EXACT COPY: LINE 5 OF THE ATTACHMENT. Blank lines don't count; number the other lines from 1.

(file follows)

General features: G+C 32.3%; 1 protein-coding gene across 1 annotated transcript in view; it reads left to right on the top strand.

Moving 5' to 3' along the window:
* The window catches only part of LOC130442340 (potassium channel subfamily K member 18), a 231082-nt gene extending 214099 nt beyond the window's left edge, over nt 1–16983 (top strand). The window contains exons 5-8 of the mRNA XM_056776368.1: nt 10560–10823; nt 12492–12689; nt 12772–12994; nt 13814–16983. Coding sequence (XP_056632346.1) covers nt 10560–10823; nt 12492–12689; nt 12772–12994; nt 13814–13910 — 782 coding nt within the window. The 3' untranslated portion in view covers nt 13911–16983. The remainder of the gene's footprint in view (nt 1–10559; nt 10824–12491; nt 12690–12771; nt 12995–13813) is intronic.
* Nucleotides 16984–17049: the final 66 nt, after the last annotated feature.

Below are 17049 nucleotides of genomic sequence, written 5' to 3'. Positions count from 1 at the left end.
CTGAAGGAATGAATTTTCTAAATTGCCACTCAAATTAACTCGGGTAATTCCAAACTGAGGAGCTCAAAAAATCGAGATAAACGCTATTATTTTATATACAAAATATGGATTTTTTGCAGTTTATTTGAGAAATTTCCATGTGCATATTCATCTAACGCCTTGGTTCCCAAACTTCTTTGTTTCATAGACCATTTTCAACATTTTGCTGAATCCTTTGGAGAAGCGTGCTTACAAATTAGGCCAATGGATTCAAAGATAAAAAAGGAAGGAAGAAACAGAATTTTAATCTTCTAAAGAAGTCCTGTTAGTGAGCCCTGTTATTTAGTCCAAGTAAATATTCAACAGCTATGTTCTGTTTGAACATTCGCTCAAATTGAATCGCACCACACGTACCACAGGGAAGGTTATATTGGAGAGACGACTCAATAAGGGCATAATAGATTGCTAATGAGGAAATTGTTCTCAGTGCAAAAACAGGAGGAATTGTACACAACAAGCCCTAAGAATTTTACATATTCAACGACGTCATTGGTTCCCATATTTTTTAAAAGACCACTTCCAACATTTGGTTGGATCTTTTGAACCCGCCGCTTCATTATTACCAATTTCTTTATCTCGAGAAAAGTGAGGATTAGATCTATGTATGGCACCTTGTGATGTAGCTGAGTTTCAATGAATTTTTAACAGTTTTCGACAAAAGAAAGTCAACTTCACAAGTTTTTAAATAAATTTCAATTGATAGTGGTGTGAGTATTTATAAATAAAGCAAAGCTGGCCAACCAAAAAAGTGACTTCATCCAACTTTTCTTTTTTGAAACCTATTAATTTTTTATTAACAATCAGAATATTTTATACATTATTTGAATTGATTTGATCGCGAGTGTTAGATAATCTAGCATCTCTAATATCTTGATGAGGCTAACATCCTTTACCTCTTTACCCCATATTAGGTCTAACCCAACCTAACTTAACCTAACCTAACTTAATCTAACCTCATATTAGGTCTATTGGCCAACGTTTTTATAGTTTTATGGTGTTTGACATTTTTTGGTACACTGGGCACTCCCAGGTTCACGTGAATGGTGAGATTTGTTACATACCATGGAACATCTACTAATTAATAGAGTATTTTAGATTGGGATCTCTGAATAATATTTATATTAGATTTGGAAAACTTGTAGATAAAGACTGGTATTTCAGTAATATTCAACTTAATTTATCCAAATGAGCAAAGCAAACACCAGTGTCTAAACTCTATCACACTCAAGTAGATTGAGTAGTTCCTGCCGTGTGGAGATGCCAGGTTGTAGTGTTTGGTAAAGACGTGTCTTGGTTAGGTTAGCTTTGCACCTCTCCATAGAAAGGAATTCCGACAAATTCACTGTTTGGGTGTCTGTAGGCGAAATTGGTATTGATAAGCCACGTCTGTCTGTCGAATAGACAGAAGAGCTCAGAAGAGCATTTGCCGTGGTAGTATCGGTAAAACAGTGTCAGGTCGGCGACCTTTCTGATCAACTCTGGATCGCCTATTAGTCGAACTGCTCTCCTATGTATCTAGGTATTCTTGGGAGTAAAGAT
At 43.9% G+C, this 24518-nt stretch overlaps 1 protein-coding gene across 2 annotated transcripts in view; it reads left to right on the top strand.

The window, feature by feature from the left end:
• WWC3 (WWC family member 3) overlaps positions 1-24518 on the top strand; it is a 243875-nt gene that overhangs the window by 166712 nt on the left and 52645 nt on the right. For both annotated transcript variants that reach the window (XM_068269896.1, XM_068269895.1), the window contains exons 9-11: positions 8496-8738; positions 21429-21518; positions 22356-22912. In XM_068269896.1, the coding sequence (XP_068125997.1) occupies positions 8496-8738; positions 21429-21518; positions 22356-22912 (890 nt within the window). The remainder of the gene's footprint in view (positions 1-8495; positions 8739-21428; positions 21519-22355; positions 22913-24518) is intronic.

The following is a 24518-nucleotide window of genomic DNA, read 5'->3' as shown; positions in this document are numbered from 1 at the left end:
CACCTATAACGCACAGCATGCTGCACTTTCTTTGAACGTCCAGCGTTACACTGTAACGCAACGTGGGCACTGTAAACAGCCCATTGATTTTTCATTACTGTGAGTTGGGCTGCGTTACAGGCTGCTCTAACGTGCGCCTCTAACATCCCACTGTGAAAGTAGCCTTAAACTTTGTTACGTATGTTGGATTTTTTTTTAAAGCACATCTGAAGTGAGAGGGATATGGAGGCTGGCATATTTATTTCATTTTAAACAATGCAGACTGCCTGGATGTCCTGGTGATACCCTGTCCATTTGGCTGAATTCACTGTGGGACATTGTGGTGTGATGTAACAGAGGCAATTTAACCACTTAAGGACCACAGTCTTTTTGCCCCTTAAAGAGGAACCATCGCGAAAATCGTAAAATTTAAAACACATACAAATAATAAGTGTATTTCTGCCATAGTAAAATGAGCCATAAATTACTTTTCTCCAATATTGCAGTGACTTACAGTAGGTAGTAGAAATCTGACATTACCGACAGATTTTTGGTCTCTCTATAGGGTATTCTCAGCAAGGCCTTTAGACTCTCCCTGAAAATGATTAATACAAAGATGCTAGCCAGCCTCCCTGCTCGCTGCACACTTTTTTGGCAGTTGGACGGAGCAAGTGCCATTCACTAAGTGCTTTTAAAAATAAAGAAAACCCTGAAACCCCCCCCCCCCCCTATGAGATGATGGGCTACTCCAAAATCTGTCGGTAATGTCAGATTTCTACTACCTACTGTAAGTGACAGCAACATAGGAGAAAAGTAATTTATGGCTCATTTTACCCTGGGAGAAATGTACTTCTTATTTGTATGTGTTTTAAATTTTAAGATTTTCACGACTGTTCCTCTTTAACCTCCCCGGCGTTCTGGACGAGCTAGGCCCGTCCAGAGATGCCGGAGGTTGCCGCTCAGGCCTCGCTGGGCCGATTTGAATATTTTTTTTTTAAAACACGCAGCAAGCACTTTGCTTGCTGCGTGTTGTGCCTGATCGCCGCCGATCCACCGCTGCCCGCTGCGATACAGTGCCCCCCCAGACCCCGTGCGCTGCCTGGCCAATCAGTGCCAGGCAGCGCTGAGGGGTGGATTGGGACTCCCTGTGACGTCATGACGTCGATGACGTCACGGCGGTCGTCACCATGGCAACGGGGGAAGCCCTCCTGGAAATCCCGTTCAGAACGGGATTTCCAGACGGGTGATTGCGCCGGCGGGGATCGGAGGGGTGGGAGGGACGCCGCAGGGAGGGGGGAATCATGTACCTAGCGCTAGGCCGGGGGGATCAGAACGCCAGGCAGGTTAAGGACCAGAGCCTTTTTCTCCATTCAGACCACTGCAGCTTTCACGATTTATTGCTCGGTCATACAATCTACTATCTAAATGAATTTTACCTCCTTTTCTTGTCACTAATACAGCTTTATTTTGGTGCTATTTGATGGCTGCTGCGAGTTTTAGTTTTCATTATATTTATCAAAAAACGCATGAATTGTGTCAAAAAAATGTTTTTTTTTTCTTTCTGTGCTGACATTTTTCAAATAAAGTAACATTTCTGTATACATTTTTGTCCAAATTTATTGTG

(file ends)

Below are 17049 nucleotides of genomic sequence, written 5' to 3'. Positions count from 1 at the left end.